Although "Boys" was originally sung by a girl group, about the power in a boy's kiss, the Beatles cleverly turned it around. Their verses (“my girl says when I kiss her lips”) are specifically heterosexual. When Ringo raves about “boys” in the chorus, it’s clear that he's crowing about his own gender. “Presumably nobody in 1963 stopped to wonder why Ringo was singing a lyric that lauded the joys of boys, rather than the opposite sex”3. Paul noted, “It was so innocent. We just never even thought, ‘Why is he singing about boys?’ We loved the song. We loved the records so much that what it said was irrelevant; it was just the spirit, the sound, the feeling”4. However, a bit contradictorily, Paul also said that they did notice the sexuality aspect: “It was a little embarrassing because it went, ‘I'm talking about boys - yeah, yeah, boys.’ It was a Shirelles hit and they were girls singing it, but we never thought we should call it ‘Girls’ just because Ringo was a boy. We just sang it the way they'd sung it and never considered any implications”5. Still later, Paul stated the obvious, but played it off: “If you think about it, here's us doing a song and it was really a girls' song. ‘I’m talkin’ about boys now!’ Or it was a gay song. But we never even listened. It's just a great song. I think that's one of the things about youth - you just don't give a shit. I love the innocence of those days”6. But in sum, “It’s hard to resist this sort of line-by-line, excessively innuendo-seeking analysis even when it’s obviously overkill. According to their testimonies, the Beatles didn’t harbor any scandalous intentions with ‘Boys.’ The gay connotations of their cover were just incidental to the song’s addictively-exuberant quality that attracted them in the first place”7.
1 The Beatles Digest (2003), p.19
2 Clayson, George Harrison, p.85
3 Miles & Badman, The Beatles Diary: The Beatles Years, p.90
4 Miles, Many Years From Now, p.82
5 The Beatles Anthology, p.101
6 interview, Rolling Stone, October 2005
7 “Pop Matters” website: here
Number nine. "Chains" was written by the prolific husband-and-wife songwriting team of Gerry Goffin and Carole King, then recorded and released in 1962 by The Cookies (another girl-group), whose 45 (Dimension 1002) hit #18 on the Billboard chart, December 29, 1962. The Beatles probably chose this due to their fascination with the Goffin-King partnership. Lewisohn concurred, “Gerry Goffin and Carole King, very inspirational to John Lennon and Paul McCartney in their formative songwriting years”1, and Peter Asher said, “When the Beatles first came to America, that's who they wanted to meet: Goffin and King”2. Even more eye-opening, a full-page 1963 profile of the members of the Beatles in New Musical Express found Paul listing Goffin-King as his favorite songwriter team3.
In addition to “Chains,” The Beatles also performed Goffin-King’s “Keep Your Hands Off My Baby” (1963, January 26) and “Don’t Ever Change” (1963, August 1), both on BBC Radio.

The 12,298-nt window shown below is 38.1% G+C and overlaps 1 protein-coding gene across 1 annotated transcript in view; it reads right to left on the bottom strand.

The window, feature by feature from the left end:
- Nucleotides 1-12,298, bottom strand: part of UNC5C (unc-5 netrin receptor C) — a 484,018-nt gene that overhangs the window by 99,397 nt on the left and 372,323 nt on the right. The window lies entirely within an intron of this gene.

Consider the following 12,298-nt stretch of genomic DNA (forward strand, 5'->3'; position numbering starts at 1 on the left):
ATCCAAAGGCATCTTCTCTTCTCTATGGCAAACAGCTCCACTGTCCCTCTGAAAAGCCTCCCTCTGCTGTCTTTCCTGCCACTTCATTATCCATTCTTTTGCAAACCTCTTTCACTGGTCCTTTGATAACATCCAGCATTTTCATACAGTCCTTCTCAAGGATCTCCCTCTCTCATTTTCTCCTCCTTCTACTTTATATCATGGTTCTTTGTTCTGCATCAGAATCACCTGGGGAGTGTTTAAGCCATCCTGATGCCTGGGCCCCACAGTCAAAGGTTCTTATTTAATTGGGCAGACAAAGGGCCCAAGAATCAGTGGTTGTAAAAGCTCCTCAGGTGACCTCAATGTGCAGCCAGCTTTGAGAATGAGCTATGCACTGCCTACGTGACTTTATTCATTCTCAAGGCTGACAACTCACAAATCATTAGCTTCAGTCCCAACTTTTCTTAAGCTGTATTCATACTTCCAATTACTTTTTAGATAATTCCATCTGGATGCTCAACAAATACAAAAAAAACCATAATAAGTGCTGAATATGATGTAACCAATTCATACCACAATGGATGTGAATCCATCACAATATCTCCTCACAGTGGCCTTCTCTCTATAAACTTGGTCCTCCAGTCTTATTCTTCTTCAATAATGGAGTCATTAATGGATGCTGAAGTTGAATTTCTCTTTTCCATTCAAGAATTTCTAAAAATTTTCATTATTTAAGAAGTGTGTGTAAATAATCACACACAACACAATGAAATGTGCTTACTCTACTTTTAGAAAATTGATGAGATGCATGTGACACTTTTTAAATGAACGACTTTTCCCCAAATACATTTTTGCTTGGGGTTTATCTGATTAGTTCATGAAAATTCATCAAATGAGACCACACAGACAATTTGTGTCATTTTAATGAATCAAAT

RELATIVES: Investigate the world of Goffin and King: here. Read more about the amazing Carole King: here.
1 Lewisohn, Recording Sessions, p.27
2 Weller, Girls Like Us, p.175
3 Perone, The Words and Music of Carole King, p.151
"BABY IT'S YOU"
The tenth song recorded was written by Burt Bacharach (music), Luther Dixon (credited as Barney Williams), and Mack David (lyrics) in 1961, and released by the Shirelles on December 4, 1961, who took the song to #8 on the Billboard Singles chart, February 3, 1962. The Beatles performed this song onstage beginning in 1962, probably drawn by their fascination to Motown girl groups. George said, “We'd always loved those American girl groups, like the Shirelles and the Ronettes. So yeah, we developed our harmonies from trying to come up with an English male version of their vocal feel. We discovered the option of having three-part harmonies, or a lead vocal and two-part back-up, from doing that old girl-group material. We even covered some of those songs, like ‘Baby, It's You,’ on our first album”1. “The Shirelles must have been surprised to find two of their songs covered on one LP by an English male group, let alone the soon-to-be-godlike Beatles”2.
RELATIVES: Take a journey through history, and see the Motown girl groups: here.
1 1992 interview for Guitar World, printed January 2001
2 MacDonald, Revolution in the Head, p.56
"TWIST AND SHOUT"
The final song to be taped this day (actually, night) was co-composed by Phil Medley and Bert Russell (aka Bert Berns), the latter of whom went on to pen “Hang on Sloopy,” “I Want Candy,” and "Piece of My Heart" (among others), and founded two record labels, Bang and Shout. “Twist and Shout” was first recorded by The Top Notes in 1961, produced by pre-“Wall of Sound” Phil Spector, and released as a B-side (Atlantic 45-2115). Believing that Spector had done a poor job, Russell in 1962 offered the song to the Isley Brothers (who had had moderate success in 1959 with the raver “Shout”), producing it himself. This version (Wand 124) peaked at #17 on the Billboard charts.
The Beatles had previously played “Twist and Shout” on the BBC radio show Talent Spot, November 26, 1962 (now unavailable in any form), and it was also part of their Star Club set (1962, December 18-31).
GENERAL REFS: Winn, Way Beyond Compare; Lewisohn, Chronicles; Lewisohn, Recording Sessions; Castleman & Podrazik, All Together Now
Although I use quotes from sources, or cited fact, much of the material on this and other pages of my blog is original, from my own pen. This is not cut-and-paste, it is a work of art. Copyright © 2010 Tom Wise.